In the business world, there’s a well-known piece of advice that reminds us to pay attention to current clients even while we’re busy pursuing new ones. It’s often posed as a warning — “Don’t ignore your existing customers by focusing all your resources on attracting new ones.”
The point is this: Strengthening your relationships with current clients is as important as (and perhaps even more important than) trying to win new ones. It’s a relevant, timeless message, and it’s something we keep in mind every day as we balance our new business efforts with serving our existing clients.
Our new business team has been going gangbusters lately, and that has caused me to reflect on the adage about nurturing our longtime relationships. At the same time, we’ve been busy recruiting, interviewing and hiring new team members. And it occurred to me that the same caveat could be applied to longtime team members.
That is, we must make sure we continue to show appreciation for our current team members even while actively pursuing new talent. It reminds me of the lyrics to a song we sang in Girl Scouts: “Make new friends, but keep the old. One is silver, the other is gold.”
At all costs, we want our current clients and current team members to know they are gold. We want them to continue to feel a strong sense of belonging even while we’re focused on onboarding new clients and team members. But employees may feel a little insecure if they feel you’re making changes because you want “fresh thinking” and “new blood.” Whether you’re hiring because of increased workload or because you want to shake it up and present new faces to your clients, it can scare your current team members.
So what can we do to make sure our current team members continue to feel valued and know we appreciate their work, notice their efforts and are better off because of them? Here are some tips to keep in mind and practice every day.
Look back before you go forward
Here’s another famous business adage: No one is irreplaceable. We all know it and frankly it would be a burden to think otherwise —and a liability, as well. But that doesn’t mean people don’t offer unique skills and talents. So be sure to let team members know they add something special to your company.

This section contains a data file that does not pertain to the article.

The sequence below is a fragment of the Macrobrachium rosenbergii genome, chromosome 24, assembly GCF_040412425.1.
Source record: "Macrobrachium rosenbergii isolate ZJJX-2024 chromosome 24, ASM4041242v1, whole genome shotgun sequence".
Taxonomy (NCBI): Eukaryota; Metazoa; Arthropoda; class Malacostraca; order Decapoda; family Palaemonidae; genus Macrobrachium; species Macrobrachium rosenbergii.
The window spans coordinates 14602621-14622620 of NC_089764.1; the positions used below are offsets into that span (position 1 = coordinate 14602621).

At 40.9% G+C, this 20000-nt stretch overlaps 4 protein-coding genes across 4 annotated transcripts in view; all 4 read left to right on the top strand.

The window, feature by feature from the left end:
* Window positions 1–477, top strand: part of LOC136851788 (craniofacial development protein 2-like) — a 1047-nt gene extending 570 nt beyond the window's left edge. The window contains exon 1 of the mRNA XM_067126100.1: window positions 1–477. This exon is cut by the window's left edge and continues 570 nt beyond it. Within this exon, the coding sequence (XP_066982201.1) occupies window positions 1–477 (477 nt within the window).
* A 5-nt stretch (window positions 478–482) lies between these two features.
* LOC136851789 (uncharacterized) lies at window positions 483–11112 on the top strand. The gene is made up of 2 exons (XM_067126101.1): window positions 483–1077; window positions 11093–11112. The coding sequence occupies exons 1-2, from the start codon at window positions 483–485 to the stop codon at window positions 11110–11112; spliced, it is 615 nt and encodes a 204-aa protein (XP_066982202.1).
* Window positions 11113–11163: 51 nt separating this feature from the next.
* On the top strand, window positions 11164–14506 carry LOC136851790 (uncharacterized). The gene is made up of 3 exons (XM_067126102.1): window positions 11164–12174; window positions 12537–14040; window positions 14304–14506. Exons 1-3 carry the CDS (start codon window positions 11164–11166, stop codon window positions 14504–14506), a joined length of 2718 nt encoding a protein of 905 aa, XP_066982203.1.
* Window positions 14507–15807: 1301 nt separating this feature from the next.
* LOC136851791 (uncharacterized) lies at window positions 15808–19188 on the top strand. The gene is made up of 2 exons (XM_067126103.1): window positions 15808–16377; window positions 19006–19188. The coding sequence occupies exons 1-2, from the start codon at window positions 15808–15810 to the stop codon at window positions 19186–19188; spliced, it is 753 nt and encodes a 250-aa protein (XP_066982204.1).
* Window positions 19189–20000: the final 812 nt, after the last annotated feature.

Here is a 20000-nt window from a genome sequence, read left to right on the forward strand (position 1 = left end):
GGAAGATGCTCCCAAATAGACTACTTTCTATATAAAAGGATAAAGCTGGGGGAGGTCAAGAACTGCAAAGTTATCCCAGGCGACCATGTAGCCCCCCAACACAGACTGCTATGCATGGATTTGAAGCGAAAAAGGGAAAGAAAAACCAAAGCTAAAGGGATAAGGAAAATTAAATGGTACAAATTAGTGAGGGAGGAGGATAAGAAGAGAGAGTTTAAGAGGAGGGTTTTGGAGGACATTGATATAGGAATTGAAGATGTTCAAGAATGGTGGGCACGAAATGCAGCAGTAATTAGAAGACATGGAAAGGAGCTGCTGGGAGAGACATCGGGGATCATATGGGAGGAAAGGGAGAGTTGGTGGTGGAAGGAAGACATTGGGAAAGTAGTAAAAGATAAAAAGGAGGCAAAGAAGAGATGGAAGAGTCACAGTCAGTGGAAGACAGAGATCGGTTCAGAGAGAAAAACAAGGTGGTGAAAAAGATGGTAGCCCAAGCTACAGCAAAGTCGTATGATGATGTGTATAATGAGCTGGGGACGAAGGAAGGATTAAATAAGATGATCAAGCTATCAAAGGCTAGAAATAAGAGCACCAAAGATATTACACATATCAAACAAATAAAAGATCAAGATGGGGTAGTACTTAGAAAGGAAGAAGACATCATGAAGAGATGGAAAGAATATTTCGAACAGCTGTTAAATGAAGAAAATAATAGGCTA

One way to do this is by starting your conversations with a validating phrase that recognizes the team member’s specific talents and contributions: “You did such a great job coming up with concepts last time and this new project requires your kind of big thinking. You’re perfect for it.” “You knocked my socks off with your attention to detail in that last report. That’s why I think you’re the best one for this new detail-oriented project.”
Dare to trust
OK, so not every assignment can be a high-profile, super-creative “plum” job. And no matter the role, there are probably some responsibilities that feel like drudgery. That’s reality. So try to balance the less exciting tasks with more challenging, creative opportunities. It sends a powerful message: “I believe in you and trust you will do a great job.”
If there aren’t any of these challenging opportunities on the horizon, create some. Assign an internal company marketing project or process audit, or even the chance to mentor a new hire. This shows you value your team member’s skills and work ethic so much, you want others to emulate them.
Give singular shout-outs
Yes, we win and we lose as a team and encourage our people to be team players, but don’t be afraid to single out individuals from time to time to show you really do value their unique contributions.
For example, if a team member has done a phenomenal job for one of your clients, perhaps send them to a conference or tradeshow in the client’s industry. Or if they’ve shown an interest in or knack for a new process or program, offer to register them for an off-site training session. Or if they’ve been going above and beyond, maybe give them a gift certificate to a spa or restaurant. By doing so, you’re letting them know you’re grateful for their talents and that their contributions make a difference to you and the company.